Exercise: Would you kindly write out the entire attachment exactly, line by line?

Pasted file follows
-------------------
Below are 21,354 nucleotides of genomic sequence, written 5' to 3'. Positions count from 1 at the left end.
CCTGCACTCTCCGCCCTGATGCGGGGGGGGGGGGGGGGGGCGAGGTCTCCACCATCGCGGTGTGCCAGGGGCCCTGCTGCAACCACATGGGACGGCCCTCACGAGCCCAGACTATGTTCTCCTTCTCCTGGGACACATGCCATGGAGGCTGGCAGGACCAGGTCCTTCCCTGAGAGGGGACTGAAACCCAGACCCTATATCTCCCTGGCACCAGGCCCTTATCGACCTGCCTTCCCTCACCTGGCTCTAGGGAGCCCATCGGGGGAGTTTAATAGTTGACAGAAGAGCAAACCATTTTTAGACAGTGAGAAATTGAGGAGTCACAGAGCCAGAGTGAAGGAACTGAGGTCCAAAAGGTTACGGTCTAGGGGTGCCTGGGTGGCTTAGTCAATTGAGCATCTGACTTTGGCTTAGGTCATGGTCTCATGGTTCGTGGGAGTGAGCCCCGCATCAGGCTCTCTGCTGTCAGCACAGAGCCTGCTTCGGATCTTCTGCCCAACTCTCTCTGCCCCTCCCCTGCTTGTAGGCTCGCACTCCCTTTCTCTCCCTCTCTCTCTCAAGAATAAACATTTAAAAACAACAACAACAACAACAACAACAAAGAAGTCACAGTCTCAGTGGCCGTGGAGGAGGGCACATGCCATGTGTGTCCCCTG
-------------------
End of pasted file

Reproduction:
Below are 21,354 nucleotides of genomic sequence, written 5' to 3'. Positions count from 1 at the left end.
CCTGCACTCTCCGCCCTGATGCGGGGGGGGGGGGGGGGGGCGAGGTCTCCACCATCGCGGTGTGCCAGGGGCCCTGCTGCAACCACATGGGACGGCCCTCACGAGCCCAGACTATGTTCTCCTTCTCCTGGGACACATGCCATGGAGGCTGGCAGGACCAGGTCCTTCCCTGAGAGGGGACTGAAACCCAGACCCTATATCTCCCTGGCACCAGGCCCTTATCGACCTGCCTTCCCTCACCTGGCTCTAGGGAGCCCATCGGGGGAGTTTAATAGTTGACAGAAGAGCAAACCATTTTTAGACAGTGAGAAATTGAGGAGTCACAGAGCCAGAGTGAAGGAACTGAGGTCCAAAAGGTTACGGTCTAGGGGTGCCTGGGTGGCTTAGTCAATTGAGCATCTGACTTTGGCTTAGGTCATGGTCTCATGGTTCGTGGGAGTGAGCCCCGCATCAGGCTCTCTGCTGTCAGCACAGAGCCTGCTTCGGATCTTCTGCCCAACTCTCTCTGCCCCTCCCCTGCTTGTAGGCTCGCACTCCCTTTCTCTCCCTCTCTCTCTCAAGAATAAACATTTAAAAACAACAACAACAACAACAACAACAAAGAAGTCACAGTCTCAGTGGCCGTGGAGGAGGGCACATGCCATGTGTGTCCCCTG